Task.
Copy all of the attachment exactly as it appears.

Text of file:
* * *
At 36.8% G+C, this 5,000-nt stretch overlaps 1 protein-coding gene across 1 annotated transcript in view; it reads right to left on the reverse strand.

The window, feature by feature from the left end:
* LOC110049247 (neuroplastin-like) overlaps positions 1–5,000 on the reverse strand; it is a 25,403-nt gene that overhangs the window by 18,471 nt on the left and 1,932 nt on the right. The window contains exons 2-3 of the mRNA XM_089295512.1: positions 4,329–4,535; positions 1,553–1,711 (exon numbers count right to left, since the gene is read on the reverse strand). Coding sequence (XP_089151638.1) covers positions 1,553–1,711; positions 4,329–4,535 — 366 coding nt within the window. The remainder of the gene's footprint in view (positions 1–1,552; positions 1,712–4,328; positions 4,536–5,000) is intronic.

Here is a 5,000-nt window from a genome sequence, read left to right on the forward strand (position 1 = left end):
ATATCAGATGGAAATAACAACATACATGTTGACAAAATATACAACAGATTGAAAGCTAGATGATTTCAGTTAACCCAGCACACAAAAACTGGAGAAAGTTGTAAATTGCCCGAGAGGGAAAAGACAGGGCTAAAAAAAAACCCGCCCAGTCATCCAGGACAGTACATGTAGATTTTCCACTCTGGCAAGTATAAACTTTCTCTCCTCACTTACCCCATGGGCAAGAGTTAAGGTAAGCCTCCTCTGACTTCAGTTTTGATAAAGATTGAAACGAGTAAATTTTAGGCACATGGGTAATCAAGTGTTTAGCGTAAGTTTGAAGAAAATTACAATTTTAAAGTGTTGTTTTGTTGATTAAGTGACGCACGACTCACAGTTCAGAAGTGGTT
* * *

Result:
At 36.8% G+C, this 5,000-nt stretch overlaps 1 protein-coding gene across 1 annotated transcript in view; it reads right to left on the reverse strand.

The window, feature by feature from the left end:
* LOC110049247 (neuroplastin-like) overlaps positions 1–5,000 on the reverse strand; it is a 25,403-nt gene that overhangs the window by 18,471 nt on the left and 1,932 nt on the right. The window contains exons 2-3 of the mRNA XM_089295512.1: positions 4,329–4,535; positions 1,553–1,711 (exon numbers count right to left, since the gene is read on the reverse strand). Coding sequence (XP_089151638.1) covers positions 1,553–1,711; positions 4,329–4,535 — 366 coding nt within the window. The remainder of the gene's footprint in view (positions 1–1,552; positions 1,712–4,328; positions 4,536–5,000) is intronic.

Here is a 5,000-nt window from a genome sequence, read left to right on the forward strand (position 1 = left end):
ATATCAGATGGAAATAACAACATACATGTTGACAAAATATACAACAGATTGAAAGCTAGATGATTTCAGTTAACCCAGCACACAAAAACTGGAGAAAGTTGTAAATTGCCCGAGAGGGAAAAGACAGGGCTAAAAAAAAACCCGCCCAGTCATCCAGGACAGTACATGTAGATTTTCCACTCTGGCAAGTATAAACTTTCTCTCCTCACTTACCCCATGGGCAAGAGTTAAGGTAAGCCTCCTCTGACTTCAGTTTTGATAAAGATTGAAACGAGTAAATTTTAGGCACATGGGTAATCAAGTGTTTAGCGTAAGTTTGAAGAAAATTACAATTTTAAAGTGTTGTTTTGTTGATTAAGTGACGCACGACTCACAGTTCAGAAGTGGTT